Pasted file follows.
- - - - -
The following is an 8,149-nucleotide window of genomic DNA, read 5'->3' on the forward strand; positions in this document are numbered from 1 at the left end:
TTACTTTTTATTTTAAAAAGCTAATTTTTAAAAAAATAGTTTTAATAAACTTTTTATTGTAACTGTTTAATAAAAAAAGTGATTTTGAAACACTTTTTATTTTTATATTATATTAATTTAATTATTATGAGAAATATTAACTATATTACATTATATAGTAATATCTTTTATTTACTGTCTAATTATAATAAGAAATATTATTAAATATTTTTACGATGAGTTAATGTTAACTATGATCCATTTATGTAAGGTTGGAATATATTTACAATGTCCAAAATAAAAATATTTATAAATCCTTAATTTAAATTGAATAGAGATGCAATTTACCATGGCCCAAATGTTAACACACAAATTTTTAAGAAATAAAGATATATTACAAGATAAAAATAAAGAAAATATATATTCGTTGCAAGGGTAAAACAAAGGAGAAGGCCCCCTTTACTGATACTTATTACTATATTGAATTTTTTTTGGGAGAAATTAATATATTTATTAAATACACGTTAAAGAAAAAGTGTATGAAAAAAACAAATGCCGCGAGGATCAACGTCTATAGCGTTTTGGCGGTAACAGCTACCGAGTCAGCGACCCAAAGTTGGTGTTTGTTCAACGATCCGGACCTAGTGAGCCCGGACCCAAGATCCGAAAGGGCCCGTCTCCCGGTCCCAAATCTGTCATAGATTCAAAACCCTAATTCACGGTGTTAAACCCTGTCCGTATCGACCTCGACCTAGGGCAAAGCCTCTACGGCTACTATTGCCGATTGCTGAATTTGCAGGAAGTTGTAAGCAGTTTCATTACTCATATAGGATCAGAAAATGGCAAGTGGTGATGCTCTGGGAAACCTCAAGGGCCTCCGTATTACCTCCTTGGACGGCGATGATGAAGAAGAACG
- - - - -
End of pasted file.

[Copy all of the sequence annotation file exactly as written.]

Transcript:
The following is an 8,149-nucleotide window of genomic DNA, read 5'->3' on the forward strand; positions in this document are numbered from 1 at the left end:
TTACTTTTTATTTTAAAAAGCTAATTTTTAAAAAAATAGTTTTAATAAACTTTTTATTGTAACTGTTTAATAAAAAAAGTGATTTTGAAACACTTTTTATTTTTATATTATATTAATTTAATTATTATGAGAAATATTAACTATATTACATTATATAGTAATATCTTTTATTTACTGTCTAATTATAATAAGAAATATTATTAAATATTTTTACGATGAGTTAATGTTAACTATGATCCATTTATGTAAGGTTGGAATATATTTACAATGTCCAAAATAAAAATATTTATAAATCCTTAATTTAAATTGAATAGAGATGCAATTTACCATGGCCCAAATGTTAACACACAAATTTTTAAGAAATAAAGATATATTACAAGATAAAAATAAAGAAAATATATATTCGTTGCAAGGGTAAAACAAAGGAGAAGGCCCCCTTTACTGATACTTATTACTATATTGAATTTTTTTTGGGAGAAATTAATATATTTATTAAATACACGTTAAAGAAAAAGTGTATGAAAAAAACAAATGCCGCGAGGATCAACGTCTATAGCGTTTTGGCGGTAACAGCTACCGAGTCAGCGACCCAAAGTTGGTGTTTGTTCAACGATCCGGACCTAGTGAGCCCGGACCCAAGATCCGAAAGGGCCCGTCTCCCGGTCCCAAATCTGTCATAGATTCAAAACCCTAATTCACGGTGTTAAACCCTGTCCGTATCGACCTCGACCTAGGGCAAAGCCTCTACGGCTACTATTGCCGATTGCTGAATTTGCAGGAAGTTGTAAGCAGTTTCATTACTCATATAGGATCAGAAAATGGCAAGTGGTGATGCTCTGGGAAACCTCAAGGGCCTCCGTATTACCTCCTTGGACGGCGATGATGAAGAAGAACG